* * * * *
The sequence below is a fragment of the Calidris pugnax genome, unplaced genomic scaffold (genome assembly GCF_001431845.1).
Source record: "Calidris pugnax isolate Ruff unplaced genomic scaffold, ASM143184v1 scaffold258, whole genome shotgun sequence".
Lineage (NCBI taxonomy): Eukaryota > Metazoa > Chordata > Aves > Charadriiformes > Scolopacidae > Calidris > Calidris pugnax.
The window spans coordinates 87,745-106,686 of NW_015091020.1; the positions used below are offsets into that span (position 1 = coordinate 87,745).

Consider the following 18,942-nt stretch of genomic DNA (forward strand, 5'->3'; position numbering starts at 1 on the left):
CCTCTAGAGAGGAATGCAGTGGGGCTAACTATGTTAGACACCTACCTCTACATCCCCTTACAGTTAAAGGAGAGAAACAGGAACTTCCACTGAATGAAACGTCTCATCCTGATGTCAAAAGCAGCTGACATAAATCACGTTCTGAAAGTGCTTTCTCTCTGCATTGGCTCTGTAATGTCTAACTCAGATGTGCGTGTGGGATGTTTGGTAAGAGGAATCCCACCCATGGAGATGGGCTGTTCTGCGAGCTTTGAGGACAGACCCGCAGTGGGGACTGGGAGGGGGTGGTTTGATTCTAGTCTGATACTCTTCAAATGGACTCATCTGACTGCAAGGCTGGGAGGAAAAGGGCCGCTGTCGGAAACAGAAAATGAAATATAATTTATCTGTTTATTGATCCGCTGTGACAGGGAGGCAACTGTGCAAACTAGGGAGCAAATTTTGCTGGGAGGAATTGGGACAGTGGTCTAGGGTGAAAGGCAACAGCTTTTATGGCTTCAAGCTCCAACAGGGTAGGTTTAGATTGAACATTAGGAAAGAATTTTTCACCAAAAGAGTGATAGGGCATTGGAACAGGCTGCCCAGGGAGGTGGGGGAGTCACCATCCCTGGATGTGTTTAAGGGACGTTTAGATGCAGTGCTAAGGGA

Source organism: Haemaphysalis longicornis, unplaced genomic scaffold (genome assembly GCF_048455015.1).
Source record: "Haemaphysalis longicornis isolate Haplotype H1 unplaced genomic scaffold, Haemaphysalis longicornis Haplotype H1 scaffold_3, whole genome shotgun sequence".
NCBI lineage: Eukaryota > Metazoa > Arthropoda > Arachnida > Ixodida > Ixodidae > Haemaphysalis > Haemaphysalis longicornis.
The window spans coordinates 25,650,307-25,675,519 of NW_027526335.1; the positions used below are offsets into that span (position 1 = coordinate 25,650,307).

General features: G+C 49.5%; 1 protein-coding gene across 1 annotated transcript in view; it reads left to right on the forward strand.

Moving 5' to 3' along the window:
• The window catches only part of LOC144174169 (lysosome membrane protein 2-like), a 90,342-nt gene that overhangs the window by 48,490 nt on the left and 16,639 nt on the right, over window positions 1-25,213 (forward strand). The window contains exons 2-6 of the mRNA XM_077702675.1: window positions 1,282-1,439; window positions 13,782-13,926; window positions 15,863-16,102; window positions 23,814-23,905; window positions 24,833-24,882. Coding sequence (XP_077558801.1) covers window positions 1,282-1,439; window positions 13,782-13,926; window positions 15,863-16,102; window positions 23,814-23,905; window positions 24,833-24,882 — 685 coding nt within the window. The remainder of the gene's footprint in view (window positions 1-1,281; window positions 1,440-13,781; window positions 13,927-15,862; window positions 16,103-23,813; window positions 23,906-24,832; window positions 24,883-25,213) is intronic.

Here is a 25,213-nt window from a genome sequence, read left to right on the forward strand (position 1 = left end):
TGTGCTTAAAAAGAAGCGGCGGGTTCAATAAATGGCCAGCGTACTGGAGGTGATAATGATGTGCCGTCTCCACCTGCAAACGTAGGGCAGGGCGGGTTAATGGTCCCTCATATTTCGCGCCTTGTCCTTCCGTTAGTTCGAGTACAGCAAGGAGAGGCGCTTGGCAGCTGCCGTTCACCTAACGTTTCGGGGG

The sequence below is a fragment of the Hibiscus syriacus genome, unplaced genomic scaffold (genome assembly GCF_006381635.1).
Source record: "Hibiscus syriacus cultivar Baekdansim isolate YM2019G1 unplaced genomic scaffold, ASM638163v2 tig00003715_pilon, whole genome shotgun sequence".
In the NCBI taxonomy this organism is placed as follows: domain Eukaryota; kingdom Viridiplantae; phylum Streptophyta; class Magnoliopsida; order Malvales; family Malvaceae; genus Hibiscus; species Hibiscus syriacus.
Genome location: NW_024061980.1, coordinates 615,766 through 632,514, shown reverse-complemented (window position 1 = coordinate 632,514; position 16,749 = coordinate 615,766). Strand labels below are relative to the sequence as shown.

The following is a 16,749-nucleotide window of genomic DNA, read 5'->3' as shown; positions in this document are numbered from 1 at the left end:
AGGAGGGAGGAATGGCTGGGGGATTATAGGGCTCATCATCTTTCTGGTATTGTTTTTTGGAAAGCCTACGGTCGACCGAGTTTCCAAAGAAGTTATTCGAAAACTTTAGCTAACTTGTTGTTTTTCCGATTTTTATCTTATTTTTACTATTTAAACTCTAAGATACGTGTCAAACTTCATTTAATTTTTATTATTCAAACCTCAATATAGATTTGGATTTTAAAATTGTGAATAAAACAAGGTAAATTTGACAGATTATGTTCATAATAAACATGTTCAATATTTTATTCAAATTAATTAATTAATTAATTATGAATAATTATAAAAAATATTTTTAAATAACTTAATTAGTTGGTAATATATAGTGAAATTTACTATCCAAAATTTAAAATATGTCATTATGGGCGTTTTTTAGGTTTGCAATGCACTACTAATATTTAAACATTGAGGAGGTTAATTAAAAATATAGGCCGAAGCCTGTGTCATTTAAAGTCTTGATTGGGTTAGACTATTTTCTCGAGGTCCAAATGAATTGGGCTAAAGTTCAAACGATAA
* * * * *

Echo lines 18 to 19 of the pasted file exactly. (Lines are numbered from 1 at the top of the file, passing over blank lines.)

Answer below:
In the NCBI taxonomy this organism is placed as follows: domain Eukaryota; kingdom Viridiplantae; phylum Streptophyta; class Magnoliopsida; order Malvales; family Malvaceae; genus Hibiscus; species Hibiscus syriacus.
Genome location: NW_024061980.1, coordinates 615,766 through 632,514, shown reverse-complemented (window position 1 = coordinate 632,514; position 16,749 = coordinate 615,766). Strand labels below are relative to the sequence as shown.